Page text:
We’re talking about The Amazon today. Not the online retailer where you can buy things online, but the Amazon rainforest where 10% of the world’s wildlife can be found.
Thanks to Erasmo who suggested the topic for this week’s podcast.
We have spoken about Brazil before. https://www.inglespodcast.com/262
But The Amazon is not only in Brazil, although 60% of it is. It can also be found in 8 other countries: Peru, Colombia, Bolivia, Ecuador, French Guiana, Guyana, Suriname, and Venezuela.
The word “Amazon” (without breast) was first applied to the legendary female warriors supposedly encountered by the ancient Greeks.
When Spanish explorers in what is now the Amazon rainforest were attacked by the fearsome Icamiabas (women without husbands), they compared them to their ancient Greek counterparts. That is where the name is thought to come from.
The rainforest is so big that the UK and Ireland would fit into it 17 times! (over 5.5 million square kilometres)
As mentioned in episode 262, the River Amazon is the biggest river in the world and used to flow in the other direction into the Pacific before the Andes mountains appeared.
Many people say, including Wikipedia, that the Amazon River is the second longest in the world (6,840 km). In 2007, Martin Strel, from Slovenia, swam it. It took him 66 days to swim, swimming about 10 hours per day.
More than 20% of the world’s oxygen is produced by the Amazon rainforest.
The Amazon has a very rich ecosystem. 40,000 plant species, 1,300 bird species, 3,000 types of fish, 430 mammals and 2.5 million different insects.
30% of the world’s flora and fauna can be found there, and an amazing 10% of the world’s plants and animals can ONLY be found in the Amazon!
It’s not the safest place on earth. There are electric eels, flesh-eating piranhas, poison dart frogs, jaguars and venomous snakes.
One type of fish found in the Amazon is the Pirarucu (also known as the arapaima or paiche).
The pirarucu is a meat eater. It eats other fish and can grow to nearly 3m long.
It has teeth on the roof of its mouth and on its tongue!
Another species of fish in the Amazon is your worst nightmare come true! The candirú, or toothpick or vampire fish, is a tiny parasitic fish that lives off the blood of its host.
It tracks its prey through expelled urea or ammonia. This makes humans possible targets if they urinate in the river.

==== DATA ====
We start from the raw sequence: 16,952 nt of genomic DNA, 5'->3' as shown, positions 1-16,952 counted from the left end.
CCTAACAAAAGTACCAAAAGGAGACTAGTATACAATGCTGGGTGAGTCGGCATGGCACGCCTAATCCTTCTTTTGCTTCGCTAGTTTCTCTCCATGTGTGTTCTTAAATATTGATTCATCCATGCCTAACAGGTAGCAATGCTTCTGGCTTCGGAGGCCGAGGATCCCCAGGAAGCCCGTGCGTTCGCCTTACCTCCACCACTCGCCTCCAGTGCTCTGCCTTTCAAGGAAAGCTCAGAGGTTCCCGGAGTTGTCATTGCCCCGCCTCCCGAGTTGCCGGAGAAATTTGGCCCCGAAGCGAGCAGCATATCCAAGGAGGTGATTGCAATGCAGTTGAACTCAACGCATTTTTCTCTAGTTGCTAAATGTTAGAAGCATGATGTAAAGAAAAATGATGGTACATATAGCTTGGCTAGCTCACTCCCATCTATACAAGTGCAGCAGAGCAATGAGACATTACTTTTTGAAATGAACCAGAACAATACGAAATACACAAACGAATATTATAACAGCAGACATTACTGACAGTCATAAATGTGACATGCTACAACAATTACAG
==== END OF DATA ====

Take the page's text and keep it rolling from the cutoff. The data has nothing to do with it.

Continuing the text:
It can enter the urethra via the penis or vagina, wriggle its way up, then anchor itself in position using its umbrella-like spines and start sucking your blood.
The Jesus lizard is so-called because it can walk, or run, on water to escape from predators.
The Amazon pink river dolphin not only has a strange colour, but also an interesting legend attached to it.
It’s believed that at night it can transform itself into a man and seduce unsuspecting young ladies into his clutches!
Many plants unique to the Amazon have useful medicinal properties. As well as their traditional healing powers, some are used as ingredients in conventional Western medications. Wasai, for example, can be ground up and used as a diuretic to help with kidney problems.
Lapacho is used to reduce pain caused by chemotherapy.
Other plants used in cancer treatment or strengthening the immune system include tawari tree bark, cat’s claw and suma (Brazilian ginseng). Other unique plants are used as anti-inflammatory drugs, anesthetics, tranquilisers, painkillers, etc.
Around 3,000 types of fruit grow in the Amazon, but only about 200 are eaten outside the area.
Sadly, we are losing a lot of the Amazon due to deforestation. Cattle ranching accounts for around 70% of deforestation.
Although it has slowed in recent years, rates in 2020 were the highest they’ve been for a decade, with 11,088 square km lost in one year in Brazil alone. That’s an area approximately 7 times the size of London.
Scientists estimate that we are making more than 137 species extinct every day.
There are about 400-500 indigenous Amerindian tribes living in the Amazon rainforest.
It’s believed that about fifty of these tribes have never had contact with the outside world.
Due to the thickness of the canopy (the top branches and leaves of the trees), the Amazon floor is really dark. When it rains, it takes around ten minutes for the water to reach the ground.
…and now it’s your turn to practise your English. What would you like to hear about in future episodes?
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The music in this podcast is by Pitx. The track is called ‘See You Later’
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